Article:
I was staggered. There in the ‘Situations Vacant’ column was an advertisement for an organist: ‘Organist required for an impressive Baptist church in South London’. ‘Wow!, I thought, ‘What a claim to make – an “impressive” church’. What is an impressive church?
I looked up the word ‘impressive’ in a thesaurus:
absorbing, affecting, arresting, august, awe-inspiring, consequential, cool, deep, dramatic, effective, eloquent, excited, exciting, extraordinary, forcible, grand, impassioned, important, imposing, inspiring, intense, lavish, luxurious, majestic, massive, momentous, monumental, moving, noble, notable, penetrating, prime, profound, remarkable, rousing, splendid, stately, stirring, striking, sumptuous, superb, thrilling, touching, towering, vital, well-done.
I went online to check out the phrase ‘impressive churches’ – and ended up with churches such as London’s St Paul’s Cathedral.
What an earth did this South London Baptist church have in mind when it called itself ‘impressive’? I happen to have preached at the church some ten or more years ago. The church building is large – and seats over 550 people. Years ago the church was full – but today there are less than 100 members, and the on the occasion I visited the congregation was certainly considerably smaller than the membership. Still, full marks to the church for its self- confidence!
But what is an impressive church? The internet would suggest that it is a ‘grand’ building which makes for an impressive church. When I was a teenager and preaching was more of an ‘art’ than it is today, it was often the preacher who made for an impressive church: it was, for instance, Martin Lloyd Jones at Westminster Chapel, Leonard Griffiths at City Temple, and Howard Williams at Bloomsbury Central Baptist Church which drew the crowds. Today’s Christian celebrities tend not to be preachers – and today when people flock to Holy Trinity Brompton, Kensington Temple, and London’s Hill Song, the attraction seems to be more the worship. And, of course, the size of a congregation helps to create a positive impression – a congregation of 500 or more people is clearly more impressive than say a congregation of 25.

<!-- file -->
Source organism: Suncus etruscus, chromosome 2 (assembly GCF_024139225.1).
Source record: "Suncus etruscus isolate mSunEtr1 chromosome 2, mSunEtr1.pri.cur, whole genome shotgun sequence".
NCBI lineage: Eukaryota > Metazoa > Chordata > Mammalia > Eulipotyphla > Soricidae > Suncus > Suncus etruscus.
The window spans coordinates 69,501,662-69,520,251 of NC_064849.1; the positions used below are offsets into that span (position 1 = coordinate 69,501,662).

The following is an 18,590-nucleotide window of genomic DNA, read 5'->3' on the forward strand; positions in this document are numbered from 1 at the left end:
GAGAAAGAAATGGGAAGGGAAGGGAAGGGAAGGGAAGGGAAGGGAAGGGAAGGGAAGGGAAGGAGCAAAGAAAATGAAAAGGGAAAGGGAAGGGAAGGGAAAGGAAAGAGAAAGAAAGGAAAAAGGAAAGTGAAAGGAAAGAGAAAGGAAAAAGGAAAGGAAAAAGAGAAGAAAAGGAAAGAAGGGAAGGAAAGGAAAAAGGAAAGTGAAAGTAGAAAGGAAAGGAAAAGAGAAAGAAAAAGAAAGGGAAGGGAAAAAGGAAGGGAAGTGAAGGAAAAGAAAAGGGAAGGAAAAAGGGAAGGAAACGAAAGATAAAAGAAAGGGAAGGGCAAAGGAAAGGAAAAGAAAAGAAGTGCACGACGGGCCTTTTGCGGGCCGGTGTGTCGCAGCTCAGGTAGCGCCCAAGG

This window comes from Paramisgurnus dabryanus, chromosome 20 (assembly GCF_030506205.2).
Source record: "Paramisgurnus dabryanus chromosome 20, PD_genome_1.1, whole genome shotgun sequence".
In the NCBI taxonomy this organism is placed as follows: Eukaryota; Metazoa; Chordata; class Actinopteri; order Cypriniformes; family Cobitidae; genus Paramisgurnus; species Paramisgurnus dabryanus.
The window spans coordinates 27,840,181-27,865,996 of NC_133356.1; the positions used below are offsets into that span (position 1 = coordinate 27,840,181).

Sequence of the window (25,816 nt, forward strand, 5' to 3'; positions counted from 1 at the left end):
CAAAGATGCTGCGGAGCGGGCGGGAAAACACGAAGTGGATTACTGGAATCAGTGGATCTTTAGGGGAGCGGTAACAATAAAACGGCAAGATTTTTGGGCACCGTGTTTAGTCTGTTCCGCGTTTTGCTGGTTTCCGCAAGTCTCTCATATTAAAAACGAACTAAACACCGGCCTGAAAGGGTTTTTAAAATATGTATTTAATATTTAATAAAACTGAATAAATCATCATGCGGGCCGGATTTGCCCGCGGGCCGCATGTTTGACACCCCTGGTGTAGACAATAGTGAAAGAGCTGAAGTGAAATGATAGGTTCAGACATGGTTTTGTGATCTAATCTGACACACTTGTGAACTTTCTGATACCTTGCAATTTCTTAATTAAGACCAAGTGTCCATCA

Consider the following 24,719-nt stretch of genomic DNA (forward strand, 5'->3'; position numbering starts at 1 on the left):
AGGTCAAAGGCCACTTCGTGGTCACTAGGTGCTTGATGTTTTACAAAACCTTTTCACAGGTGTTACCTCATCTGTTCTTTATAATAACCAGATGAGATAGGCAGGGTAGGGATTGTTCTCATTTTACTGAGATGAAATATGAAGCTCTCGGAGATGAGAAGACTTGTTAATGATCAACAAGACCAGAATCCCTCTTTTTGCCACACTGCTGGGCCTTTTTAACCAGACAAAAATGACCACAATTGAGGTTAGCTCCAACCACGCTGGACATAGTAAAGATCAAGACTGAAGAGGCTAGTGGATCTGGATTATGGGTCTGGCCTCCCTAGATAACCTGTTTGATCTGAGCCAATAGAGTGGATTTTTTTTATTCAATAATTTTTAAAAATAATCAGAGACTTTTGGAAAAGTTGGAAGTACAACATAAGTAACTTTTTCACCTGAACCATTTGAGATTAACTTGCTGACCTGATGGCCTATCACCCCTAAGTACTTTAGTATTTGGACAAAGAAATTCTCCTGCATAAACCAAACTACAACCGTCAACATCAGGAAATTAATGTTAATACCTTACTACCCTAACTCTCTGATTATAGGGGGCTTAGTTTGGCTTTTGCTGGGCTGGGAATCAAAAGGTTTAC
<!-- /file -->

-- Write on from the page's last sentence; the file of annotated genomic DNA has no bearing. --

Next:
Buildings, preachers, worship, congregational size – all matter; and all create an impression, for good or ill. Thanks to our £2 million re-development some ten years ago, I am blessed with wonderful church premises. Thanks to some really gifted and committed musicians, worship on a Sunday can be an amazing experience. Modesty forbids me to say anything about one of the preachers, but I am blessed by colleagues who can preach effectively. As for size of congregations, I am disappointed with less than 300 of a morning and 80 at our young-adult focussed evening service.
Yet at the end of the day that which impresses is not the building, the preacher, the worship or the eize – but rather the people. Time and again on the evaluation section of our welcome cards, people comment on the warmth of the welcome they have received. It is the people
which can make or break a church. I am reminded of the words of Jesus: “I give you a new commandment: love one another. As I have loved you, so you must love one another. If you have love for one another, then everyone will know that you are my disciples” (John 13.34,35). It is the love of God’s people for one another which provides the sounding-board for effective Gospel preaching; it is their love for one another which attracts.
Important as buildings, preachers, worship, and congregational size may be, that which impresses is the reality of Christian fellowship – and that can be impressive whatever the size of church, whatever the building, whoever the preacher, and whatever the worship.